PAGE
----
District heating has potential but is much easier to do wit new developments and requires high density urban areas. The downside being the heavy insultation they require

Heat pumps have potential, but Guardian

because this technology works at a lower temperature than existing boilers, it requires many homes to be much better insulated, or to have larger radiators, capable of delivering more heating power. For those who have switched to heat-as-you-go combi boilers, it will necessitate the reinstallation of a hot water tank.

Their effectiveness however depends on the underlying geology. They are common in Jersey as it is built on granite. They also require electricity to run. However as they produce more heat than the electricity they consume recent modelling suggests no net increase in uk power requirements. The real challenge is upscaling – The Times

Overall heat pumps seem the most practical. Our housebuilders have poor knowledge of their use however and I have heard several horror storeys of bad installations which generated nothing. There are success storeys however, such as the 700 unit Wandsworth riverside proposal, some integrating with district heating especially at higher densities.

What will the role of planning be?

I see see a two stage process. One an ‘energy strategy’ stage done at masterplanning stage – as commonly happens in London. The second through building regs only where buildings have both to reach an energy use standard and a net zero use of carbon standard. There might also be an allowable solutions systems, as proposed and dropped a few years ago, for small residual emissions. Lets hope the Zero Carbon Hub fires up again.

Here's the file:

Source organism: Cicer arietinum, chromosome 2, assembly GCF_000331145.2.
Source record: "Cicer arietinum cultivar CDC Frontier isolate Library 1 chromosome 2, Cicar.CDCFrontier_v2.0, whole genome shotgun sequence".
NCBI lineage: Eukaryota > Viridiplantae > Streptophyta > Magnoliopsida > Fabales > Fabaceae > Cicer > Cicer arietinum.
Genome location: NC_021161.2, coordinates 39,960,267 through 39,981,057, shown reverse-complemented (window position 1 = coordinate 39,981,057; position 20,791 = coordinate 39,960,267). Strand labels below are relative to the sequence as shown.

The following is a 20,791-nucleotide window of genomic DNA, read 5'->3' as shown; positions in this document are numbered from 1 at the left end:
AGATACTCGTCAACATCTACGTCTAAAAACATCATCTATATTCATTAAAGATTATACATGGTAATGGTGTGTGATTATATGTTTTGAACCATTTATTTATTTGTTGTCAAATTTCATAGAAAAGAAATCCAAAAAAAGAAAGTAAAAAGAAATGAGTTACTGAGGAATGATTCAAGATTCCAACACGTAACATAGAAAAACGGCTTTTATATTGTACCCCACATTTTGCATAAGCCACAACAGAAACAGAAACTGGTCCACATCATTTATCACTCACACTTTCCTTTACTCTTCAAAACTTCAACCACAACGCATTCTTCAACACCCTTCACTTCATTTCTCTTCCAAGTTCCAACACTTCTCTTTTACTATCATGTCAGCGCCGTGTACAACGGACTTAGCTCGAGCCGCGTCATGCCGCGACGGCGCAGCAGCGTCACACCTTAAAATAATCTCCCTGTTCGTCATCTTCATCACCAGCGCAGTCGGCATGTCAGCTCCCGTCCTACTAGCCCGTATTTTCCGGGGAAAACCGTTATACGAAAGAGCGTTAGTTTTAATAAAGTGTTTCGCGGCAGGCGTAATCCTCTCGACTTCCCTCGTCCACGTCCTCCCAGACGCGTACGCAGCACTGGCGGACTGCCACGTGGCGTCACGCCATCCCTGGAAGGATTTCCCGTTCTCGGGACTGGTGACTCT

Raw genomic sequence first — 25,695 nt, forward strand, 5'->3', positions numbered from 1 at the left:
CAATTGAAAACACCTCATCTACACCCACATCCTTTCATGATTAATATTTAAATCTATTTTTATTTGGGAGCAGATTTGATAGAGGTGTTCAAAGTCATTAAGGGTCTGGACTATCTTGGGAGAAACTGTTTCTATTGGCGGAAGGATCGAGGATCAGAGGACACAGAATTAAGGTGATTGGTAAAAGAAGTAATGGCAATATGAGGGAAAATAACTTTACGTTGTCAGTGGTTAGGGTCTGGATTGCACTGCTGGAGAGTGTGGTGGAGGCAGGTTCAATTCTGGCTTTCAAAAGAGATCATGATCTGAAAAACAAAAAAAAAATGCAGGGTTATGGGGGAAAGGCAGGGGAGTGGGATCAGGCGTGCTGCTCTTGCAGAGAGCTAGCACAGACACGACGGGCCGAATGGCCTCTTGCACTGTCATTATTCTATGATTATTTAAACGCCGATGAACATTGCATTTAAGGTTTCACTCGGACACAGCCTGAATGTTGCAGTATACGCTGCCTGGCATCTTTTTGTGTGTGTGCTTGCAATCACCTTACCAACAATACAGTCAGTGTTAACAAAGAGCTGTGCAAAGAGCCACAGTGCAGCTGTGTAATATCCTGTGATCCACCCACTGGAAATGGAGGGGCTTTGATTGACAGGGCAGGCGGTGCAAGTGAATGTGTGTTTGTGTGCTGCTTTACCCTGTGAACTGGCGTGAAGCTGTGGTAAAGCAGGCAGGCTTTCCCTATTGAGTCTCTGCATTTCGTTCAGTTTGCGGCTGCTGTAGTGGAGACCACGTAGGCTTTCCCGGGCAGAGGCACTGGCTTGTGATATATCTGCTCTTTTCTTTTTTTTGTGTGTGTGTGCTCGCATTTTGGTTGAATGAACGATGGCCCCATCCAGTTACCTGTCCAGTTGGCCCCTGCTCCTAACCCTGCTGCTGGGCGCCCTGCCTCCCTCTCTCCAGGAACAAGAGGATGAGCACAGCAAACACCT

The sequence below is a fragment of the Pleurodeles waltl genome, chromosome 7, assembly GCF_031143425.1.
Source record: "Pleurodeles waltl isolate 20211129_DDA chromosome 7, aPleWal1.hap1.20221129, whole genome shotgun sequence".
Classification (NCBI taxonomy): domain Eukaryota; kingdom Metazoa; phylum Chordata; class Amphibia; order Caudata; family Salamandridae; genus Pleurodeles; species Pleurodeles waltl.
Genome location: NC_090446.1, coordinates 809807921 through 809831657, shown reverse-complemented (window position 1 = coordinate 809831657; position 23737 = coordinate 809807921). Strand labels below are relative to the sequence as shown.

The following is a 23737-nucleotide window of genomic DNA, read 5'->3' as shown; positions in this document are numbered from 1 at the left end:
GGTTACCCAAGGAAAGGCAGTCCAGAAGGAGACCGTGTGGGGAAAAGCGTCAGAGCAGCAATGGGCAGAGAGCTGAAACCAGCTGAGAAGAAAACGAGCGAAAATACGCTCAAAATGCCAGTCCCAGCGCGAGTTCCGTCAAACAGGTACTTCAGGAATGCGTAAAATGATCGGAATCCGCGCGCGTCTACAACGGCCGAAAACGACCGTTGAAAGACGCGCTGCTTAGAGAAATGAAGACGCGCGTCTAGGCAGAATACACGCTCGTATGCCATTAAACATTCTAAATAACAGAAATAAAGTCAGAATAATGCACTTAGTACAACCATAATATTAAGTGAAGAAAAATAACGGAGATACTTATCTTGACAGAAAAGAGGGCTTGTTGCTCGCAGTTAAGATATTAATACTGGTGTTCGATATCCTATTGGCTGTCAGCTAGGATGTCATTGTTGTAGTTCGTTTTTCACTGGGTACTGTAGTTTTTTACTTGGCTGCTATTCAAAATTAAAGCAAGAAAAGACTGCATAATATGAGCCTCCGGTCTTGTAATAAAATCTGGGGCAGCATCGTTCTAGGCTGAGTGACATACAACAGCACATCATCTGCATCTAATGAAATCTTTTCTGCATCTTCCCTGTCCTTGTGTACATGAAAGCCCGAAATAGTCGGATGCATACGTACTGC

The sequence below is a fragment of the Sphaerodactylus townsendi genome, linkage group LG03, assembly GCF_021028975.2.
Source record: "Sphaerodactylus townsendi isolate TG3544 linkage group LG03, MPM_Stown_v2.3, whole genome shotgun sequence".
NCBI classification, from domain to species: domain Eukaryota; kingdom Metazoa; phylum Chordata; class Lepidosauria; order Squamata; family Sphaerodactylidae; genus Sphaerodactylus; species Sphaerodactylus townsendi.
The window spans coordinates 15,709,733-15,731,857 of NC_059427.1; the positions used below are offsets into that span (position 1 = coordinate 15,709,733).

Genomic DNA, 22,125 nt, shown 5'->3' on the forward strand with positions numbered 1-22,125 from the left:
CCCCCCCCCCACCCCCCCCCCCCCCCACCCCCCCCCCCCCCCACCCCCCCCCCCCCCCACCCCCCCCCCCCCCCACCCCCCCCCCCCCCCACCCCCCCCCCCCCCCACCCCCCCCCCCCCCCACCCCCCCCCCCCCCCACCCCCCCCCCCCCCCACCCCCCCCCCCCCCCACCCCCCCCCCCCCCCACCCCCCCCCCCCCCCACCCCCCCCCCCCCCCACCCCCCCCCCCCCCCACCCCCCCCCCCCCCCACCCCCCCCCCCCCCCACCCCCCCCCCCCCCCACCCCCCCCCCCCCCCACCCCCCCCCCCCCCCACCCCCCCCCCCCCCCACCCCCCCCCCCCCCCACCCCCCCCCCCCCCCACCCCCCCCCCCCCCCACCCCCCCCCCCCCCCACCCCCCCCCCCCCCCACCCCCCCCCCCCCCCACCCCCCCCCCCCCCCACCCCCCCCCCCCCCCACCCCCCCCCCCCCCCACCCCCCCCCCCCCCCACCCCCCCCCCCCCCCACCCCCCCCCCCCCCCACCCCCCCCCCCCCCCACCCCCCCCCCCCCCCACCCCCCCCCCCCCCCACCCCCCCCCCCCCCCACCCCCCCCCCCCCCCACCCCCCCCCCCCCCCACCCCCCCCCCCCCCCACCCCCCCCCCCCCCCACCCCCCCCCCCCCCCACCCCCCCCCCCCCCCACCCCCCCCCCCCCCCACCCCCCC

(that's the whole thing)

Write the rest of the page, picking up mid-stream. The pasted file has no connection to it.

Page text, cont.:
However care would need to be taken that no land was included in any national scheme of treeplanting/habitat restoration as part of a national zero carbon plan.

Does @joannaaverley understand what local plans do and how zoning is different? It seems not

Planning Portal Conference

Combining this with the proposed move for local plans to make area-based allocations and for “greater clarity of expectation in terms of design and other placemaking aspects through coding and masterplans” means “we can have a clearer expectation, therefore speeding through decisions, informed by strong policies and engagement”

Local plans already make allocations.

They dont make ‘as of right’ decisions on development consents.

Joanna’s language only makes sense in light of the current system where you only make a decision ‘informed by policy’ and after a masterplan. You would use different language and logic in a zoning system. At what point is the decision made and for what elements of a masterplan. When does ‘as of right’ kick in and when does design control kick in?

This is very very worrying. It either shows she hasn’t got her head around what zoning is, or that the government want to take us through two years of legislation to introduce a fake zoning system still with discretionary decisions on ‘as of right development consent’ much like New York’s system.

She should urgently qualify.

More hopefully the ‘informed by strong policies’ means zoning decisions would be informed by strategic policy. Something the White Paper proposed to get rid of. However as the language so mixes up and confuses different types and levels of decision in a zoning based system it is really hard to know what she meant, or if her and her civil servant knew what they meant, given of course how little of the proposals in the white paper were written by civil servants.